Without further ado, let's meet the inductees: Steven O'Mahoney-Schwartz, Anton Jonsson, and Shuhei Nakamura. Here are the ballot results for the top twenty finishers (as a reminder, the ballots are weighted two-thirds Selection Committee, one-third Players Committee and candidates with a combined 40% are inducted):
|Finish||Name||Selection Committee||Players Committee||Total|
|13||Antonino De Rosa||7.87%||9.91%||8.55%|
It is with no small amount of joy that I type what was once the longest name in the DCI database. Steven O'Mahoney-Schwartz has been on the ballot since the Hall of Fame was created and has come up just short of ring-fitting on multiple ballots. I have known him since he was a teenager, years before he played in the Junior division of that first Pro Tour held in New York, and he was a cornerstone of the early New York Magic community.Steven O'Mahoney-Schwartz
Despite vocal support from some high-profile Magic writers, when this year's ballots went out, Steven was worried that he would find himself just short for another year.
"Once voters started to post their ballots on Twitter or on various other websites I could tell that I picked up more votes then last year and was very hopeful—but still nervous—about getting in this year," said O'Mahoney-Schwartz of his expectations for this year's class. He went on to describe his reaction to hearing the good news that he would be booking a trip to Worlds.
"I first felt relief and extreme happiness to be recognized in the Hall of Fame for my contributions to the game," he recounted. "Once that wore off I bit I started to think about how exciting it could be to start playing in competitive Magic events again."
Steve expects to play in at least a couple Pro Tours a year now that he is qualified again by virtue of his Hall of Fame status. He admitted that preparing for his recent wedding and other real-life concerns over the past year have left little time to play Magic, and that perhaps some rust had set in that would make adding a fourth Pro Tour Top 8 to his resume a little challenging—at least for the immediate future.O'Mahoney-Schwartz and his GP Boston partner Matt Wang.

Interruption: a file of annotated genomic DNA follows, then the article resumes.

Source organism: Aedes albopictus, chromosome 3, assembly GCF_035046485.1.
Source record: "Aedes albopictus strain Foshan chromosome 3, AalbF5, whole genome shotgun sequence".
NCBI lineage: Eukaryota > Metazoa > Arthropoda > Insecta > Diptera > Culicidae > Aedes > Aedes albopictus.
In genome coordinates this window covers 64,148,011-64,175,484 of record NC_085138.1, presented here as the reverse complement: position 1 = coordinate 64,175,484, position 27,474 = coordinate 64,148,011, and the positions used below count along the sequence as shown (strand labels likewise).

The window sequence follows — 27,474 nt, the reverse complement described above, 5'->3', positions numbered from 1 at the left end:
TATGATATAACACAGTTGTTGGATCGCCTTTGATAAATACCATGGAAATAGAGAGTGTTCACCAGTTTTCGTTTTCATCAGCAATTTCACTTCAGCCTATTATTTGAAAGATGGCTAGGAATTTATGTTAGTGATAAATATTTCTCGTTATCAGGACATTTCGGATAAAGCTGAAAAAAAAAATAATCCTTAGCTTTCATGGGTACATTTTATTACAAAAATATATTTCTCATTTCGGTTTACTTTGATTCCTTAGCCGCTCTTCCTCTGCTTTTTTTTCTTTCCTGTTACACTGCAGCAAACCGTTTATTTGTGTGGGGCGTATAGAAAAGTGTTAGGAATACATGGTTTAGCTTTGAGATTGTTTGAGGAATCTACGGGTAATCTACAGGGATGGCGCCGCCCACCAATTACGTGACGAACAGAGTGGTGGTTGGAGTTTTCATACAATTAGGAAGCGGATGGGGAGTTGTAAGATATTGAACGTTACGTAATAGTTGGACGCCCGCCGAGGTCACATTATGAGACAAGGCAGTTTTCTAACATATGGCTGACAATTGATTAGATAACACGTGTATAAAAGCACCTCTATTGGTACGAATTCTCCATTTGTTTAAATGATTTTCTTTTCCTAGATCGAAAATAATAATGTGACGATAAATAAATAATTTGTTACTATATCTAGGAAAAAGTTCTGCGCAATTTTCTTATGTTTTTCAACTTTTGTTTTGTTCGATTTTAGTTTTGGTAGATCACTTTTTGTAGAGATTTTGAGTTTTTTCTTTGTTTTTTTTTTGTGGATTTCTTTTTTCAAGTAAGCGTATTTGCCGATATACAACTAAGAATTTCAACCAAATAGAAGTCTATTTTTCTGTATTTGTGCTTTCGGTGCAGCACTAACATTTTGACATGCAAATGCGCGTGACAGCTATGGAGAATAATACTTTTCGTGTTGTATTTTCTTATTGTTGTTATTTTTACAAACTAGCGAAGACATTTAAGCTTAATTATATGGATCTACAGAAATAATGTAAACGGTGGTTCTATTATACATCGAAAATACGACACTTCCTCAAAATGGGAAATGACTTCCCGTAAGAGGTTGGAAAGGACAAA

"I haven't played Constructed Magic in many many years," said O'Mahoney-Schwartz, who most recently won the Two-Headed Giant Grand Prix Boston teamed with Matt Wang. "There's lots of opportunity for me to draft in NYC, and I'm confident that I can pick it up quickly. With all the Pro Tours being split formats now I think being so far behind in being prepared for Constructed will hold me back."
Steve began his career in New York City at the first Pro Tour ever held, playing in the Junior division along with fellow future Hall of Famers Jon Finkel, Bob Maher, and Brian Kibler. To qualify for that first event you only needed to call in and it was frustrating for Steven—one of the winningest players on the East Coast in all-ages competition—to have to be segregated with the younger players. He had tried to play in the Masters division but was not given the option to do so. In hindsight he realized that the Juniors division may have been the tougher half of the field.
"Imagine a world of competitive know-it-all gamers, with lots of experience testing decks and more time than the average working adult to play games, all battling each other," said Steve, who had high hopes for that first event. "I was disappointed in finishing in the Top 128 at the time. Looking back, I didn't realize how strong Magic tournaments were already, as I played against quite a few other opponents who went on to have successful Magic careers. In the end they allowed the Top 128 juniors play in the second Junior PT so I was able to continue on."